what was expected, nor did their comically rude cover of Madonna's "Like A
Virgin" do much for them either. There was friction between Drummer Nicky
Turner who was doing AR work for IRS head Miles Copeland and bassist Dave
Tregunna who saw an obvious conflict of interest especially in that Copeland
was ripping the band off (which Copeland did to most of the bands he
managed). Tregunna left the band in early '86 and they brought in new bass
player Grant Fleming and 2nd guitarist Alastair Symons and occasionally had
keyboards w/Mark Taylor (who left to join The Cult). It was during this
time I saw The Lords well over a dozen times and got to hang out mostly with
Stiv Bators before and after shows as they constantly played every club and
dive bar in the SoCal area, especially in LA. One of my favorite memories
of this time was after one show at a local bar which maybe 20 people
attended which was literally a couple blocks away from my apt, Stiv, a
roadie and a couple other fans came over to my place and we watched
"Apocalypse Now" on laserdisc .
For their 1987 US tour, (the last time they played the US, btw) Symons was
out of the band and it was back down to a lean 4 piece. They had put out an
excellent 4 song EP ("Psycho Sex") that was the last creative gasp from the
band. After the tour, Nicky Turner left to work with Copeland and never
played drums in a band again and in 1988, Dave Tregunna rejoined The Lords
and replacing Grant Fleming (who went on to become a photographer, I believe
he shot some photos for Primal Scream's "Screamadelica" LP) and new drummer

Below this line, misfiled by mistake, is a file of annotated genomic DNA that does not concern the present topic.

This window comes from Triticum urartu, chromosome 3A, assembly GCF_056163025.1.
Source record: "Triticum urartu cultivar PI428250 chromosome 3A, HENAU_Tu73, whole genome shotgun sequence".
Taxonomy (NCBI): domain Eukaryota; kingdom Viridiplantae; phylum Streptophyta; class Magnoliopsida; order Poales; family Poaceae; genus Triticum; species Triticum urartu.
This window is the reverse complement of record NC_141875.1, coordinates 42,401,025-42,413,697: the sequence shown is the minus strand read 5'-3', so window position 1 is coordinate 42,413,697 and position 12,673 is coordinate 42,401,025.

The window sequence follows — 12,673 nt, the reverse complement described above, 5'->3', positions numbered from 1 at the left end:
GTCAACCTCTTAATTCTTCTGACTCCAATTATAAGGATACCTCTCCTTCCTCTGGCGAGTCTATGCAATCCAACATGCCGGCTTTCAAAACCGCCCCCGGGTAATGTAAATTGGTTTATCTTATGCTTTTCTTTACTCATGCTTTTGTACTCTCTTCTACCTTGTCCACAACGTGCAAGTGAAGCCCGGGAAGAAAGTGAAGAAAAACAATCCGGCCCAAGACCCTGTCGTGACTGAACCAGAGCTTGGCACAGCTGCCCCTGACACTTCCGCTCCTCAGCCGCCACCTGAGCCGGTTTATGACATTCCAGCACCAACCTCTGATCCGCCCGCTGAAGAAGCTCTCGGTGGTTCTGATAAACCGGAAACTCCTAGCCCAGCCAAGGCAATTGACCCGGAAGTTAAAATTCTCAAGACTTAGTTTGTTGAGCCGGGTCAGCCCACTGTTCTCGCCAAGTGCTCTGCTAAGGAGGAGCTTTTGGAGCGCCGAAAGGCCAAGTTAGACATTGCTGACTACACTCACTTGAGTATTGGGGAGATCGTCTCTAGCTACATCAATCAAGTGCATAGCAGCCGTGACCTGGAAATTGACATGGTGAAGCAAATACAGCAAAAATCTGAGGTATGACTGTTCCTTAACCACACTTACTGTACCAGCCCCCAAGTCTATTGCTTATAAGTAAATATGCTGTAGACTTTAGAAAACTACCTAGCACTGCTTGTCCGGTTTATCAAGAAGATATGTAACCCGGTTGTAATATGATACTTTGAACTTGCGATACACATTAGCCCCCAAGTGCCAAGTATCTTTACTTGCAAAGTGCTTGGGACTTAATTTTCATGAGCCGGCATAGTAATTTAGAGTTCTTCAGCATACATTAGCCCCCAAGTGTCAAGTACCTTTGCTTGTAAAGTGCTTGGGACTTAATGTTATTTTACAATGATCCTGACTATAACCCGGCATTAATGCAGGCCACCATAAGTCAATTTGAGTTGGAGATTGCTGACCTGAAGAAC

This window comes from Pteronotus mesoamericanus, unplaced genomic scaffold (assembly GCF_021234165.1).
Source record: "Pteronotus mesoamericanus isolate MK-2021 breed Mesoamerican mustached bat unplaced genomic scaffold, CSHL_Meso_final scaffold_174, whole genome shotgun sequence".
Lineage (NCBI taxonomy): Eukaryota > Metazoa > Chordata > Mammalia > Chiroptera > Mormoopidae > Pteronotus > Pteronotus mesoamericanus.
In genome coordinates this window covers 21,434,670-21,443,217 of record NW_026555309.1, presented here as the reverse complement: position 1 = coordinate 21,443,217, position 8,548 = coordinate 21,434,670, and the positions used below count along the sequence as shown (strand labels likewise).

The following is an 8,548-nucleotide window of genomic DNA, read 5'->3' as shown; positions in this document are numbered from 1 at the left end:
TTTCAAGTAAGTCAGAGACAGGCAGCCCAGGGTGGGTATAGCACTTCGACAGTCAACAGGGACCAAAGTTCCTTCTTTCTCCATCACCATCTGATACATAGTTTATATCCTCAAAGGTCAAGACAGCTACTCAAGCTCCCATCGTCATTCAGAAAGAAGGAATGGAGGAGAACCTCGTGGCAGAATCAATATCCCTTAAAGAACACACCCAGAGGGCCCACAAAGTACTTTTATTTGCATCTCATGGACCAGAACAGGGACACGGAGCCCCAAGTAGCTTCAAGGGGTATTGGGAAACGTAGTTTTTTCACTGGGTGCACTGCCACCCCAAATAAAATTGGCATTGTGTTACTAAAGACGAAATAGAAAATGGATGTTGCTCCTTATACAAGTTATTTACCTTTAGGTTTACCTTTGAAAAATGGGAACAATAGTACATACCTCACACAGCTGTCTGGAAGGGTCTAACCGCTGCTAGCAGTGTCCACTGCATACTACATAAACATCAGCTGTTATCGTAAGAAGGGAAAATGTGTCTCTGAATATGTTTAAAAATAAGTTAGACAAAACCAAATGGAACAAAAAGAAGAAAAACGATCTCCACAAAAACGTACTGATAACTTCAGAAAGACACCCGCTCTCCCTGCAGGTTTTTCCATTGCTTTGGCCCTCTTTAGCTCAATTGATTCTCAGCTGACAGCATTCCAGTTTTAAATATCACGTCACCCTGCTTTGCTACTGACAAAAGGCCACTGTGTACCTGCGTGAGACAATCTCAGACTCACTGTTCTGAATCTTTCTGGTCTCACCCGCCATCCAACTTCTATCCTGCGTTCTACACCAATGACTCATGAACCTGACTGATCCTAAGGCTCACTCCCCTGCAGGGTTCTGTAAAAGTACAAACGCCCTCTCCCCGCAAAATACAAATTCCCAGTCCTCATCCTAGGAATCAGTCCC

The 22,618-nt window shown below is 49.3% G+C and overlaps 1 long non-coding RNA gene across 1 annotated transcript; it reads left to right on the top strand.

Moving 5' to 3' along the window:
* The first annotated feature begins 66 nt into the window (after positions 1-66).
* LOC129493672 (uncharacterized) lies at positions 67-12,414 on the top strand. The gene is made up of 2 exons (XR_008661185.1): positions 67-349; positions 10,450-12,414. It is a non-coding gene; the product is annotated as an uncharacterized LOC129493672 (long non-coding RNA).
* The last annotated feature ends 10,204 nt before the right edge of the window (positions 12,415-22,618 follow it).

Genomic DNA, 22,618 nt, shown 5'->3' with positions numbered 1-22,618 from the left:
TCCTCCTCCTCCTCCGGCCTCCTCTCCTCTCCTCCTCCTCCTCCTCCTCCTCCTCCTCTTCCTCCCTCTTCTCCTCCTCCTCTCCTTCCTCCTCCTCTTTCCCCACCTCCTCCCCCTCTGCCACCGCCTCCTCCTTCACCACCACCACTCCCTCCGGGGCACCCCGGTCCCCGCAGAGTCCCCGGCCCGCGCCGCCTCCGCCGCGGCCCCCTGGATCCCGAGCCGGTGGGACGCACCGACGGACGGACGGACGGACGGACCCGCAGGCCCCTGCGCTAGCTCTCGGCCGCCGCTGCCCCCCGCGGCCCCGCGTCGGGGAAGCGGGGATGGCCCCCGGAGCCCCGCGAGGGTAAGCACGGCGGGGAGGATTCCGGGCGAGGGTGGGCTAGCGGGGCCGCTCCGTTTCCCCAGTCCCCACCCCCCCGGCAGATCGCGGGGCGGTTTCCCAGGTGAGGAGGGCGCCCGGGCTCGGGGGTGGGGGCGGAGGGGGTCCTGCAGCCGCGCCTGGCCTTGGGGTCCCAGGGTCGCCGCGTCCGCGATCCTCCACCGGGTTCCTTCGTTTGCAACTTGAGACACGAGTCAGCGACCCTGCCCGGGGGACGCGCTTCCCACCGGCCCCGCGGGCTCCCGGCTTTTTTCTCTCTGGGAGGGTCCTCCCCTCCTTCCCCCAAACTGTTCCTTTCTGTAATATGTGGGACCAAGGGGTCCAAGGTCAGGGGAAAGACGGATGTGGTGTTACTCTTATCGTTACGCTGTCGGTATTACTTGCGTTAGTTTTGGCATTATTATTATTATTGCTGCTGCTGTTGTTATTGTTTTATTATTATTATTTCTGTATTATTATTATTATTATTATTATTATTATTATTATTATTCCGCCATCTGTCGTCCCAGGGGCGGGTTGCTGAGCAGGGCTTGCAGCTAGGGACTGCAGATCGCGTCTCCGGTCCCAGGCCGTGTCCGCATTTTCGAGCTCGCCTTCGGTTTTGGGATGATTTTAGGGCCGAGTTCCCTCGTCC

Danny Fury joined completing what would end up being the final lineup of the
band that lasted until mid-1989. The Lords spent '88-'89 doing short tours
through the UK and Europe trying in vain to get a new record deal.
The final show and breakup of the band is legendary. In mid 1989, a
promoter offered decent money for The Lords to do a one-off show at the
Astoria in the UK but singer Stiv Bator had injured his back in a previous
gig a few months prior and wouldn't commit to the show. So the rest of the
band secretly put an advert in various UK music mags looking for a singer
which Stiv found out about. So Stiv commits to the show, they do the show
and for the encore, Stiv comes out in an oversized t-Shirt with the "Singer
Wanted" ad printed on it, pointed out the other 3 members of the band saying
"Brian, you're fire, Dave, you're fired, Danny, you're fired," and walked
off the stage leaving the rest of the band onstage mortified. About a year
later, Stiv was dead from being hit by a car in Paris.
I had an insider's perspective of the short lived reunion attempts in 2001 -
2003. There's a unreleased album called "Hang On" from 2003 that has some
great moments mixed with some truly dreadful bits, mostly due to the
terrible idea Brian James had of using two lead singers together, one whom
apparently kind of blackmailed James into having him in the band because he
bought the "Lords" trademark when the copyright lapsed in the '90's.